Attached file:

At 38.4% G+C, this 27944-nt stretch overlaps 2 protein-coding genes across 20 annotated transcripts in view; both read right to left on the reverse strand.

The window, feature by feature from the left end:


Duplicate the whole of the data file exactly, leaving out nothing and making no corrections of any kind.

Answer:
At 38.4% G+C, this 27944-nt stretch overlaps 2 protein-coding genes across 20 annotated transcripts in view; both read right to left on the reverse strand.

The window, feature by feature from the left end: